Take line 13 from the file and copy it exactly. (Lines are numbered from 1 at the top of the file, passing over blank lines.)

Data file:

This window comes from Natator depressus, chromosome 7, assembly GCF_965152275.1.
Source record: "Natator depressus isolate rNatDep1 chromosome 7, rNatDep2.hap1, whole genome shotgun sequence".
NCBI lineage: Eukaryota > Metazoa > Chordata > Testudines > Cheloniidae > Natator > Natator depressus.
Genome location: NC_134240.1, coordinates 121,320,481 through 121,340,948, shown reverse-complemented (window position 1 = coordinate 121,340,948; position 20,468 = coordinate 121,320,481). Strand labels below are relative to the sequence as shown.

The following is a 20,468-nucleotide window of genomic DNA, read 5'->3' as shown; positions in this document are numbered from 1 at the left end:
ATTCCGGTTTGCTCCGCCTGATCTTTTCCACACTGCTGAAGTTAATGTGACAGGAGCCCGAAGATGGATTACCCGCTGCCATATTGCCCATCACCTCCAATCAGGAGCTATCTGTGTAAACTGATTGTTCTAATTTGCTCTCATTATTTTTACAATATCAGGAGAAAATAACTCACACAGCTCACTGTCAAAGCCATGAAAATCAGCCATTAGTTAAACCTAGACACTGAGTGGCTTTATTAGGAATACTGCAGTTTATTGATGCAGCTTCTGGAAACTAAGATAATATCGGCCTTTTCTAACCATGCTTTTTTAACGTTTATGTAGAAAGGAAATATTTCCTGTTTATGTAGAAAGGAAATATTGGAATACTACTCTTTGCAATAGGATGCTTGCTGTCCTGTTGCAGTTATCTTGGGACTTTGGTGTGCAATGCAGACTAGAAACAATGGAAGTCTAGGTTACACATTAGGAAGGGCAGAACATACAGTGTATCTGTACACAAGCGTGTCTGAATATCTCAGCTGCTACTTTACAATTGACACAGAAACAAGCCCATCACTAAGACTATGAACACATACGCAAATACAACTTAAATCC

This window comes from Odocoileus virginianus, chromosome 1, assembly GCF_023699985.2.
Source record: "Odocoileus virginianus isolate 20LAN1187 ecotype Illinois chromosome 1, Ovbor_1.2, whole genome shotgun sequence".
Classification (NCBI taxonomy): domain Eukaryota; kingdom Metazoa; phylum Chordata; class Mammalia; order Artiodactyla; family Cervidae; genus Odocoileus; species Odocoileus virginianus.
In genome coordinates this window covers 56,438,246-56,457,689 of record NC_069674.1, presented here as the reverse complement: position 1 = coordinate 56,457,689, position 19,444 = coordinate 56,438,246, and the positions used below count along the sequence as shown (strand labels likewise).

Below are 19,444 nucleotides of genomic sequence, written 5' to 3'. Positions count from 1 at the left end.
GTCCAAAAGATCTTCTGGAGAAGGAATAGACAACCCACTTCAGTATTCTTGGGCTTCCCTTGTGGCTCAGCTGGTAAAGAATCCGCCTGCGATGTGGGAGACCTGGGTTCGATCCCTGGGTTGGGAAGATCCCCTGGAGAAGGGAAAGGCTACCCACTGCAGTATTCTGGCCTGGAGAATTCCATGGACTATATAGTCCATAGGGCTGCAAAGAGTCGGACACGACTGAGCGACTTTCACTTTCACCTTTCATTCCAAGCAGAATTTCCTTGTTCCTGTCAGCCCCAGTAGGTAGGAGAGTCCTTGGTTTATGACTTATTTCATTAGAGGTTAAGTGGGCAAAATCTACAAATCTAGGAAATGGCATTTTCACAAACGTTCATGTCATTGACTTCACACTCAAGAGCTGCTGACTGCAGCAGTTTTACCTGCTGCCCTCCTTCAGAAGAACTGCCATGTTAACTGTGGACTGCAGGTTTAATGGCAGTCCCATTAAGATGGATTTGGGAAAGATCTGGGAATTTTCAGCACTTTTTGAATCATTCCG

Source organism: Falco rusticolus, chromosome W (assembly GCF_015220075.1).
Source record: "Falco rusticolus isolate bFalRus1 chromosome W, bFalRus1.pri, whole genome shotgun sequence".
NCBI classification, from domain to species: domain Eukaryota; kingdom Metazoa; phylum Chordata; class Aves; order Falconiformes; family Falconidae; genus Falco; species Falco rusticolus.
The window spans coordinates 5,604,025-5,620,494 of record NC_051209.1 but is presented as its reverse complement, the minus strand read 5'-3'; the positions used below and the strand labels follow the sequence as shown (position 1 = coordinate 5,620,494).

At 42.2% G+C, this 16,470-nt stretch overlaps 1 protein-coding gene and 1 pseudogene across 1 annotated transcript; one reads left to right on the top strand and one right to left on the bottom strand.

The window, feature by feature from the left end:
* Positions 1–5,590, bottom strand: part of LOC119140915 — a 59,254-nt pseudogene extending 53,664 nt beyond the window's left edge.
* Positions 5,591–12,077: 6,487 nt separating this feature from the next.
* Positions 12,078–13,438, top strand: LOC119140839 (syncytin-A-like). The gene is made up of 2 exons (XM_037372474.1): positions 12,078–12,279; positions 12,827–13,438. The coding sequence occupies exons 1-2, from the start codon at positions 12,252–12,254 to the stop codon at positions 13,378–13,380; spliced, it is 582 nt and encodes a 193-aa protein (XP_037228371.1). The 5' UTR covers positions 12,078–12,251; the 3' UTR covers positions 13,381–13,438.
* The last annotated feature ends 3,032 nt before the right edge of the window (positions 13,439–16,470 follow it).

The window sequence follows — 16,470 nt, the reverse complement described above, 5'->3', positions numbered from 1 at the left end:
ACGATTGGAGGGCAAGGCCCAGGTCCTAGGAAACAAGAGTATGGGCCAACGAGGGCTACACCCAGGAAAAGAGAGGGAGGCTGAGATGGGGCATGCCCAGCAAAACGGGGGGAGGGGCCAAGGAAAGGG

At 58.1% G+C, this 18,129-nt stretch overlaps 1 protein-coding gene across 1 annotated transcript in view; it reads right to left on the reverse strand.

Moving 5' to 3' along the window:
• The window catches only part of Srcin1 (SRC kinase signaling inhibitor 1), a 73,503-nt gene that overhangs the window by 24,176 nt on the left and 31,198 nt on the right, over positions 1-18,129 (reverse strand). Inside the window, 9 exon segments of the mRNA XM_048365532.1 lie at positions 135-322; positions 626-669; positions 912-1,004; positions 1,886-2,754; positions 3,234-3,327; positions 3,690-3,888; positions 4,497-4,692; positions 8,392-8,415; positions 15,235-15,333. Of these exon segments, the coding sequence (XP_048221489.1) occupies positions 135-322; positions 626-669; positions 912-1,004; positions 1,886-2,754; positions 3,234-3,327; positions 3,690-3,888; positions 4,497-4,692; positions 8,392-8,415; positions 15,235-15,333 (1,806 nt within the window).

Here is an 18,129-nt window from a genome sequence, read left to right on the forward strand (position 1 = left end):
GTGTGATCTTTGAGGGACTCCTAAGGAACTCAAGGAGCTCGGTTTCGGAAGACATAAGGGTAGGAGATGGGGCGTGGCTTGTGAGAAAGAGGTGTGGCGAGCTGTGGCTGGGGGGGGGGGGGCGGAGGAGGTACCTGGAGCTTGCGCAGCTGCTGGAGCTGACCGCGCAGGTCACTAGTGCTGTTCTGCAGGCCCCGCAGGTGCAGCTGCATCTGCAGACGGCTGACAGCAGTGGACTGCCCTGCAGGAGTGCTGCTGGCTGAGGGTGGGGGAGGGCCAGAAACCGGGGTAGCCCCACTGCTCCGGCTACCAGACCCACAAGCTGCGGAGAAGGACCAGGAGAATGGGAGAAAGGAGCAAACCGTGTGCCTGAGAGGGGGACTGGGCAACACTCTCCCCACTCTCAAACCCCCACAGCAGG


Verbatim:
Source organism: Falco rusticolus, chromosome W (assembly GCF_015220075.1).